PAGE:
Takinoya: Noboribetsu, Japan
With its gentle pace and verdant setting near Lake Kuttara in the renowned hot spring resort area of Noboribetsu in southern Hokkaido, family-run Takinoya is a wonderful place to relax and recharge for a few days — whether that entails letting stress melt away in the curative waters fed by the Jigokudani onsen source (long believed to ease the body and mind), reflecting in the Japanese gardens, or sipping Daiginjo sake on the wooden veranda. Interiors are equally elegant and ease-filled with tatami floors, cozy furnishings, handmade accents, and fireplaces to keep guests warm in the colder months.
Sowaka: Kyoto, Japan
There’s an almost meditative quality to Sowaka, a member of the Small Luxury Hotels. Tucked away in Kyoto’s geisha district, this renovated and refined ryokan channels the soothing energy of its environment. The past and present are reflected throughout the property. Tree-shrouded courtyards and trickling water drawn from underground springs encourage guests to slow down. Rooms arranged along leafy lanes grant privacy and show off paper sliding doors alongside handmade cedar speakers. Japanese camellia oil products sit in the bathrooms. The Michelin-starred restaurant is yet another example of the symbiosis between ancient and modern.
Zaborin Ryokan: Kutchan-cho, Japan
Situated in Hanazono on the island of Hokkaido, Zaborin is a luxury ryokan that elicits praise for its sedate atmosphere, idyllic beauty, and gastronomic legacy. It’s a special place that exudes contemporary appeal while still paying respect to deep-rooted traditions. Surrounded by a placid and birch-dotted landscape, modern villas are equipped with private indoor and outdoor baths. Between soaks in the healing hot spring, guests have the pleasure of savoring artfully presented Japanese haute cuisine — specifically a lauded regional rendition of kaiseki dining that showcases seasonality and the bounty of the region.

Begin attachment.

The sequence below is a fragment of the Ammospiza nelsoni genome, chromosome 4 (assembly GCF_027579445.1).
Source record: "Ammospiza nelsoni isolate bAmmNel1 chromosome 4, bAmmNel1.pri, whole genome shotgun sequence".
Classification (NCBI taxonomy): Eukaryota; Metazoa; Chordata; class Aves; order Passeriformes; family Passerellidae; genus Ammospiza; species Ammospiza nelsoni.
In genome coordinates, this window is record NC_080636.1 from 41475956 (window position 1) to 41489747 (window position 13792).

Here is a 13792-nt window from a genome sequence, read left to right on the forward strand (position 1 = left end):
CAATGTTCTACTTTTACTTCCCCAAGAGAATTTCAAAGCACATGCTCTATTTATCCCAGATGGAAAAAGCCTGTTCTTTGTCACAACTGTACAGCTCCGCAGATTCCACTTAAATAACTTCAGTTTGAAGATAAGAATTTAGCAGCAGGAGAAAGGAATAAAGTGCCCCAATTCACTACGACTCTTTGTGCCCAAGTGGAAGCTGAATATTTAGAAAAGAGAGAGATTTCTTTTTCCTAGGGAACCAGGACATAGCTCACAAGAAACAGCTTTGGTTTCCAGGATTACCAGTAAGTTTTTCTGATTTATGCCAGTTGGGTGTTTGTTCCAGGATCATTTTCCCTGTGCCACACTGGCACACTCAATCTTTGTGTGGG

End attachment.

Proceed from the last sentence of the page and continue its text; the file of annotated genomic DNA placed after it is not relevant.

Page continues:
Nobu Ryokan Malibu: Malibu, California
An intimate adult-oriented respite overlooking the Pacific Ocean, Nobu Ryokan Malibu draws inspiration from traditional Japanese inns while celebrating its coastal Southern California address. Salty breezes and the sound of the waves lapping against the sand instantly induce a sense of calm. The purposefully simple design echoes the philosophy of uncluttered living in Zen Buddhism. Beachfront bungalows soothe travelers with subdued hues, handcrafted teak wood soaking tubs (a nod to onsen), and floor-to-ceiling windows. Aesthetics are complemented by attentive service and exclusive amenities like in-room omakase sushi.